For Kimberley Miller, CEO of Dallas-based Design Duncan Miller Ullmann, respecting historical significance doesn’t mean getting stuck in the past. Rather, she sees it as an opportunity to showcase original elements, or “gems,” as she calls them, while adding touches of modern flair.
One such project is Hotel Phillips, which recently underwent a multimillion-dollar, property-wide renovation. Located in the heart of downtown Kansas City, MO, the historic hotel originally opened in 1931 and was billed as the city’s most elegant hotel. And 80 years later, the renovation focused on maintaining Hotel Phillips’ Art Deco design and retaining its period-inspired elements, while bringing in high-quality amenities and a hip vibe that today’s travelers expect.
The boutique hotel welcomes visitors with dramatic exterior lighting designed to accentuate the hotel’s historic stone detailing. Inside, the lobby opens to reveal inlaid marble floors and pillars, walnut and wrought iron accents, and etched glass and brass light fixtures, also seen throughout other areas of the hotel. “We really looked at the property from the approach of the guests, from the exterior and arrival to walking through to check-in and the lobby, to the public spaces, and then taking it up to the corridors and guestrooms,” said Miller. “In designing a historic property, we carefully consider the aspects unique to the hotel.” Original light fixtures and chandeliers, for example, create a frame of reference for the interior and inform the design approach. “These are craftsmen pieces that just don’t exist today,” she said, “and it was important to us to have a bit of that Art Deco flavor punctuated throughout the hotel.”
The designer revitalized the lobby and mezzanine and brought some “connectivity” to them. “We were able to create places to sit and hang out, plug and play or have a drink, all in a residential-type of setting,” said Miller. “Here we are in downtown Kansas City with a cool vibe and urban flavor, but within the confines and context of great millwork and architectural details from days gone by. Inserting modern furniture into the design and introducing daylight through these wonderful, historic windows, which had been covered with heavy velvet drapes, has infused the space with a whole new character.”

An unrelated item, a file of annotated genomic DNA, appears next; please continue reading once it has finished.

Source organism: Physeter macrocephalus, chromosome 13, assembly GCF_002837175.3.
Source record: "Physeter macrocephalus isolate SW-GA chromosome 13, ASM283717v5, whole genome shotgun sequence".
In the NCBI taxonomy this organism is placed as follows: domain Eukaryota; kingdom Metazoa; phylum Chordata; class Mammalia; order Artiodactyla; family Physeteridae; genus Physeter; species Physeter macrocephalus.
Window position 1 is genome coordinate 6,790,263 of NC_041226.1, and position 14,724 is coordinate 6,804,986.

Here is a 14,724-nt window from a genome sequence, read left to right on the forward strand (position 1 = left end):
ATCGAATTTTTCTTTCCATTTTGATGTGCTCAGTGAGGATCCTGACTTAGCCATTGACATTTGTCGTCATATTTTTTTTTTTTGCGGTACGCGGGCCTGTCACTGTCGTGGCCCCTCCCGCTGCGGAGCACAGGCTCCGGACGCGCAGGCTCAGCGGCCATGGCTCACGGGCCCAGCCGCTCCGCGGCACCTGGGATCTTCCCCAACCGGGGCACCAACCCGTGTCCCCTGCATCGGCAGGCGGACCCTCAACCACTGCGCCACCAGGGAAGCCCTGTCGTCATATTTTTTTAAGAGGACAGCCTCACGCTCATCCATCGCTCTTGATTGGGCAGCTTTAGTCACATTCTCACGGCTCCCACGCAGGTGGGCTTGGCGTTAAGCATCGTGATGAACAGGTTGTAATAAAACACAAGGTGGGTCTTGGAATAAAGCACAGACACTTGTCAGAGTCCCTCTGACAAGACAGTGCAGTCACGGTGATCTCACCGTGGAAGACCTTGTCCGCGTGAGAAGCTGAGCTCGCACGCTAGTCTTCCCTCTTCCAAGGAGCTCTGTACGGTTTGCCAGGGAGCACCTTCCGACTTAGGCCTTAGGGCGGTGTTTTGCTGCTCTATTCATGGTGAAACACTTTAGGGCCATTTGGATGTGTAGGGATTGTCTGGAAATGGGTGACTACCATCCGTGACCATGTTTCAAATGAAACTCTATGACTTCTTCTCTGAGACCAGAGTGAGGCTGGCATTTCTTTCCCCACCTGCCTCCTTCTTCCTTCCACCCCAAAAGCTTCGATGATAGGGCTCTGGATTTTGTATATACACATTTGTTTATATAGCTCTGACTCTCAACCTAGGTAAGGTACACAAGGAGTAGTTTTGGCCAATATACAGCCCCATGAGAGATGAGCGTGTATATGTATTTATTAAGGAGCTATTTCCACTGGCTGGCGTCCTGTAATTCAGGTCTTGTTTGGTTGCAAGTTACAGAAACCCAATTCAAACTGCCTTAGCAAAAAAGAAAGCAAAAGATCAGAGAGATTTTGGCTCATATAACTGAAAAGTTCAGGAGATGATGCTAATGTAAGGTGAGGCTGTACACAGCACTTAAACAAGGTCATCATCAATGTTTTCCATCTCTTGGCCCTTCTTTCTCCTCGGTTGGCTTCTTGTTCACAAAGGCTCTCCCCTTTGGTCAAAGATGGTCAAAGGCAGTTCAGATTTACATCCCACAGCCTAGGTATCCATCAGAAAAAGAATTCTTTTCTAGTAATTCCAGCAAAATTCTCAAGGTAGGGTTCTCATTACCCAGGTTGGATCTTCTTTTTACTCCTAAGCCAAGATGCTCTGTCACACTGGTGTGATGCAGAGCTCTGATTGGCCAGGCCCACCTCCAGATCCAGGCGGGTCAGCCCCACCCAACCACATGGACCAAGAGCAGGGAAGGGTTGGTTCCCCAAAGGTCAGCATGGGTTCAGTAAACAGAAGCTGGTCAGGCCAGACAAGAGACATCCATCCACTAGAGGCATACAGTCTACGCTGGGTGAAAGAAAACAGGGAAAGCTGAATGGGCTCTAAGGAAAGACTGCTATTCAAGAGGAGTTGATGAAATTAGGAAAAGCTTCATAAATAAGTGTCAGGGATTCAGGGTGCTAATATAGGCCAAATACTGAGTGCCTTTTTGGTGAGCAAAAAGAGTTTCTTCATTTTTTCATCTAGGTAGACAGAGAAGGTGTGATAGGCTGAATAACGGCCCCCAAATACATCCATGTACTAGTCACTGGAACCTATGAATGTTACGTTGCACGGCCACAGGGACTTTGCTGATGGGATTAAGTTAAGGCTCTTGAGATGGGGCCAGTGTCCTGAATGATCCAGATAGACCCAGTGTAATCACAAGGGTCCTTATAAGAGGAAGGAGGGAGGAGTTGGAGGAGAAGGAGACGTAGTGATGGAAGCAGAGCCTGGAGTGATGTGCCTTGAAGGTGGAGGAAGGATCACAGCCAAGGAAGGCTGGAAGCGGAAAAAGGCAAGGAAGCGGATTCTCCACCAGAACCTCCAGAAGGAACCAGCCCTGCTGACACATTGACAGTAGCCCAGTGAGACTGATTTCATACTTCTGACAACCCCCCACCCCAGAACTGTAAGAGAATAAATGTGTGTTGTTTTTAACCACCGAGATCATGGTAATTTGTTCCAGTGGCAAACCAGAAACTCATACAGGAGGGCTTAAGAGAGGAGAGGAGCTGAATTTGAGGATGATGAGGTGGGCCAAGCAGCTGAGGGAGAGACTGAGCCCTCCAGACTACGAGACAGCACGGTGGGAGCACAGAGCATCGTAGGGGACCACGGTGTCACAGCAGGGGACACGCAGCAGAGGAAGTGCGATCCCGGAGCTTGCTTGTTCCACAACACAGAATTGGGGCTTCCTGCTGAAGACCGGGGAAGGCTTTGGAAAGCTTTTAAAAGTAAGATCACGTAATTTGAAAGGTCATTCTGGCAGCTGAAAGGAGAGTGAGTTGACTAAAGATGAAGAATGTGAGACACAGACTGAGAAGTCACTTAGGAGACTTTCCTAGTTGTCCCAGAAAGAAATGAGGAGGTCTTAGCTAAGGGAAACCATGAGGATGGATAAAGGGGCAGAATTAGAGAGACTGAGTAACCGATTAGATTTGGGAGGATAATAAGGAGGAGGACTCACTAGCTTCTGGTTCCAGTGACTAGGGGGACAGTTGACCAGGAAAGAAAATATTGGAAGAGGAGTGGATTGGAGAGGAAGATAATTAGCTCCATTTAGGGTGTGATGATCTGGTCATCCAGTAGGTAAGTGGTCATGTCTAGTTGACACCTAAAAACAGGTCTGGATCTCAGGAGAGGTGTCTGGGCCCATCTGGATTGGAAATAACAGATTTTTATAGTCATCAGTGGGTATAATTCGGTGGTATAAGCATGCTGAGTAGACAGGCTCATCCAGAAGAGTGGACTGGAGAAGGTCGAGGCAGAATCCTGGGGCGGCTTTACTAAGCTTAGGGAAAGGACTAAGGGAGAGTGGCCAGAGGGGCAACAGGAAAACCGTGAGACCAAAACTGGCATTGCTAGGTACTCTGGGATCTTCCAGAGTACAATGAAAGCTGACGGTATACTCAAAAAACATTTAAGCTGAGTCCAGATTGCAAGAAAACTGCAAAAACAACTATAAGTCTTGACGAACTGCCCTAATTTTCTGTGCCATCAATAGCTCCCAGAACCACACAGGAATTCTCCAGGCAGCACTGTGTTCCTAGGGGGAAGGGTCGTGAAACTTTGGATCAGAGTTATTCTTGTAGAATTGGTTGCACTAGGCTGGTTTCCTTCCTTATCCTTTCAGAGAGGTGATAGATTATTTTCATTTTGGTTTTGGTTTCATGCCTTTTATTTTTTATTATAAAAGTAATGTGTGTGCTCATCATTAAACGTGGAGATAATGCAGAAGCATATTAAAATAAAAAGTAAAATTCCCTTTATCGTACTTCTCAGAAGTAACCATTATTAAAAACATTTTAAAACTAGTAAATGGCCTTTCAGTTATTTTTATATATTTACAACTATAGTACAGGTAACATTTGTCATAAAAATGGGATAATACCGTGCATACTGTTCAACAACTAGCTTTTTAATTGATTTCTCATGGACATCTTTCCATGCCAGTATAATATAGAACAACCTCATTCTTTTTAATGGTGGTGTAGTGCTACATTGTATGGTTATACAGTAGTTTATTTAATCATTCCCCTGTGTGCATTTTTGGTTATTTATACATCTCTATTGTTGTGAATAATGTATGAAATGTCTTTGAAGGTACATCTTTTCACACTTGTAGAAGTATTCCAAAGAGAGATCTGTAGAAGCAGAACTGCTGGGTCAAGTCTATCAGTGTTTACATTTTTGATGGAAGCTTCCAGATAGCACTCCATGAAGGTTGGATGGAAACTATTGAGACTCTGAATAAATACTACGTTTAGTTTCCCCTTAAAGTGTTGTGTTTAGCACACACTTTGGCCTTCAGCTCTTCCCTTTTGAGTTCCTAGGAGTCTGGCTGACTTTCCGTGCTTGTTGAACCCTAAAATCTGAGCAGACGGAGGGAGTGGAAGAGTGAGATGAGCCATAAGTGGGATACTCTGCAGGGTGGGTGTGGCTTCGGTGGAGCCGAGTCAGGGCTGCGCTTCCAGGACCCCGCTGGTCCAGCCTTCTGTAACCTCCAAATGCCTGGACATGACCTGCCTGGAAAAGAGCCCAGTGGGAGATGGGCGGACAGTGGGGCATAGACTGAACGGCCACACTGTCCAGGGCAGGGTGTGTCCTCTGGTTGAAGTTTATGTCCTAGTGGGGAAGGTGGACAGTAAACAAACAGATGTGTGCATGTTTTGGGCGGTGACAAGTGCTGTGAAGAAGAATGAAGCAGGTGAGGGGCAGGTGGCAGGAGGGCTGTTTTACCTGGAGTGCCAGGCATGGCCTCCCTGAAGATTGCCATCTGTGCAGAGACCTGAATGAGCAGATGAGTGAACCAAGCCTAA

To that end, the designer created more character, by adding a modern twist to history in an oft-overlooked area of the hotel, the guestroom corridors. “Many times, especially in historic hotels, the corridor experience can be underplayed, unlike the large, wide hallways and elevator landings in newer properties. So we wanted to do something really dramatic,” Miller said. The designer installed full-scale, custom murals across from the elevators on each floor. The floor-to-ceiling works of art depict women from the Art Deco era. “There’s a nod to history but in an updated way,” she said.
When it came to the guestrooms, Miller again played on the property’s history, while bringing the design into the present. “As with any historical hotel, there are always challenges because it’s not the typical, repetitive room template,” said Miller. “We wanted to give the rooms a really classic edge while making them unique. One way we did that was through graphics.”
Miller cited, as an example, the side chairs in the rooms. The statue of Dawn—a gold angel-type fixture commissioned for the hotel when it first opened, which overlooks the lobby—brings visual cohesion to the design and adds visual interest to the rooms. “We took a photograph of this iconic element, had a line drawing made and printed it on cloth, which we then used to upholster the chairs,” she said.